Reynolds is excellent as a young man who believes in taking a chance - - he started and failed in his own law practice - and in this case, going for the gold, despite the fact that he has a wife (Katie Holmes), a baby, and one on the way, and an intolerant boss. It doesn't faze him and when Maria wants to quit, he is furious.
I disagree that there was no connection between them. In fact, there is a deep one. The quest for the painting comes to represent to him what it means to Maria
I highly recommend this film. There are tons of movies about the horrors perpetrated on Jews by the Nazis. The recovery of stolen art is one part of that horror. "You see a painting," she tells a group. "I see my aunt."
John Hodiak, Stephen McNally, and Linda Christian are on a "Battle
Ground" from 1952, produced by Allied Artists, a poverty row company.
The film also features Martin Milner and Jack Larson, both of whom
Danny (Hodiak) is a Marine, a vet of WW II, who re-enlists to fight the Korean War. He's a combat photographer and joins a photo unit. To his dismay, his rival, Mitch (Stephen McNally) is on board as well. Jeanne, a nurse with the Italian Red Cross (Linda Christian) is the person who stands in between these former friends.
Mitch, in fact, is now engaged to her, and she's dropped Danny, who left her in Rome during the last Rome. Danny keeps trying, however. engaged to the girl Danny left behind in Rome during the previous war.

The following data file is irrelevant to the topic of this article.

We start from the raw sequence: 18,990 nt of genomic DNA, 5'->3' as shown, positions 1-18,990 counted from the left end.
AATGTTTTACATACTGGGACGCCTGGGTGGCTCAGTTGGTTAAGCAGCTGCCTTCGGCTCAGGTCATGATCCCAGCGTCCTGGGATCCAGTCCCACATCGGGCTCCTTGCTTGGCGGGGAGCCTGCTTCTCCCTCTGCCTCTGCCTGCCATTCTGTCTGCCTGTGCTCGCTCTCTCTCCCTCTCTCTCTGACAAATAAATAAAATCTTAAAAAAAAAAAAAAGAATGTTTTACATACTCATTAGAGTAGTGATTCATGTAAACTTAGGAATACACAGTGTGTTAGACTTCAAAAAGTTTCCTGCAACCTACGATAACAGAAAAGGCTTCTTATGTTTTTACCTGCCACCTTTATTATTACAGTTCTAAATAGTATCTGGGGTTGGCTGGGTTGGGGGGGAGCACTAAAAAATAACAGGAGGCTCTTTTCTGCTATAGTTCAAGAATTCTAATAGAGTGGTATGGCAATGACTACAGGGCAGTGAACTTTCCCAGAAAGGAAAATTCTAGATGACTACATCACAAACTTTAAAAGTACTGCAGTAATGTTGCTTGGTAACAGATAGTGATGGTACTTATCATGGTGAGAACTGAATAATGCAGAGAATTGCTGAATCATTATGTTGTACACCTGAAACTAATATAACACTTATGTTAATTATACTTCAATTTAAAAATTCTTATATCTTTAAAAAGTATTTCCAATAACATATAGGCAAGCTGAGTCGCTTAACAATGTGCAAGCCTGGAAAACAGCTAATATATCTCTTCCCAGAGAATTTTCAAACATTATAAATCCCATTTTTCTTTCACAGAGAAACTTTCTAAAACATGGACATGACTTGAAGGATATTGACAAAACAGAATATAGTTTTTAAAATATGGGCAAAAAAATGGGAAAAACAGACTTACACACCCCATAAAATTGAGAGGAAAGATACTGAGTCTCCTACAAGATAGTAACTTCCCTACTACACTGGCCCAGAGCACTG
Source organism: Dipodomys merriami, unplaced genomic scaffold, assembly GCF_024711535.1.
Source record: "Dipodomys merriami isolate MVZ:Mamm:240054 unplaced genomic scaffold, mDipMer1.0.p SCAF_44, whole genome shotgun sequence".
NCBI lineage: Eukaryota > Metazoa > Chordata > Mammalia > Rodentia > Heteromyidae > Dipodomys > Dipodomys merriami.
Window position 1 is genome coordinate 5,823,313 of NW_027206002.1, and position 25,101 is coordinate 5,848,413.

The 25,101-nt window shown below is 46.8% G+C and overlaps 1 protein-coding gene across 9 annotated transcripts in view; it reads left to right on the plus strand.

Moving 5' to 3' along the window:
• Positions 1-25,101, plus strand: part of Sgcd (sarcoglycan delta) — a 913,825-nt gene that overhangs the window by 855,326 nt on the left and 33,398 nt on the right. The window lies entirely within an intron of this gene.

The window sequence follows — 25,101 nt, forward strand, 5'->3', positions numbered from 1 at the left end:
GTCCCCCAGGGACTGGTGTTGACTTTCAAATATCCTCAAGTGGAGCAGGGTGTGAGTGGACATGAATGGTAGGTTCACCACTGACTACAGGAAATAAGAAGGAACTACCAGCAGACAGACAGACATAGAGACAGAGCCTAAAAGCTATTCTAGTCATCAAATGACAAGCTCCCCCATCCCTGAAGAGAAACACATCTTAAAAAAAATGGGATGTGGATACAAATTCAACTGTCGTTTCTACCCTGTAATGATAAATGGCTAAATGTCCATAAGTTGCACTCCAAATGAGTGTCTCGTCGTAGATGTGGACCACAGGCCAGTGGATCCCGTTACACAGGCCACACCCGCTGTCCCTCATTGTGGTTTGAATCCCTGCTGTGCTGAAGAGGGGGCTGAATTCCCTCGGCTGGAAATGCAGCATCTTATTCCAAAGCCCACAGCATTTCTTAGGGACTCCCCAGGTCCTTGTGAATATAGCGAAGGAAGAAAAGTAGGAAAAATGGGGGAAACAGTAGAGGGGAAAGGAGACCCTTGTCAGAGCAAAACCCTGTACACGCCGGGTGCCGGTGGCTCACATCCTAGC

I have to say I found this a pretty friendly rivalry. Danny made no bones about trying to get Jeanne back, and a secure Mitch took it with good humor. They also worked very well together, at one point going behind enemy lines.
Lots of battle sequences -- it moved along but was still on the boring side.
Jack Larson, who went on to play Jimmy Olsen on "Superman," was a dear friend and a wonderful man. He's adorable here. It's sad that Jimmy wrecked his acting career, but he went on to produce and write librettos. I wish he'd written the book; he had the most wonderful stories.
Martin Milner is also easily recognized by Baby Boomers, thanks to "Route 66." He worked in movies from the time he was a teenager.
Hodiak and McNally both gave good performances. Linda Christian, despite the ads for the film, isn't in it all that much. She was a real beauty with a gorgeous figure, and also very intelligent. In 1952 she was married to Tyrone Power, and their wedding in Rome in 1949 was bigger than any celebrity wedding we see today, getting a full spread in Life magazine, and coverage everywhere, with 10,000 people outside the church. Cruise and Holmes married in the same place and there 1000 people outside the church.
Just so-so; all of these people made better films.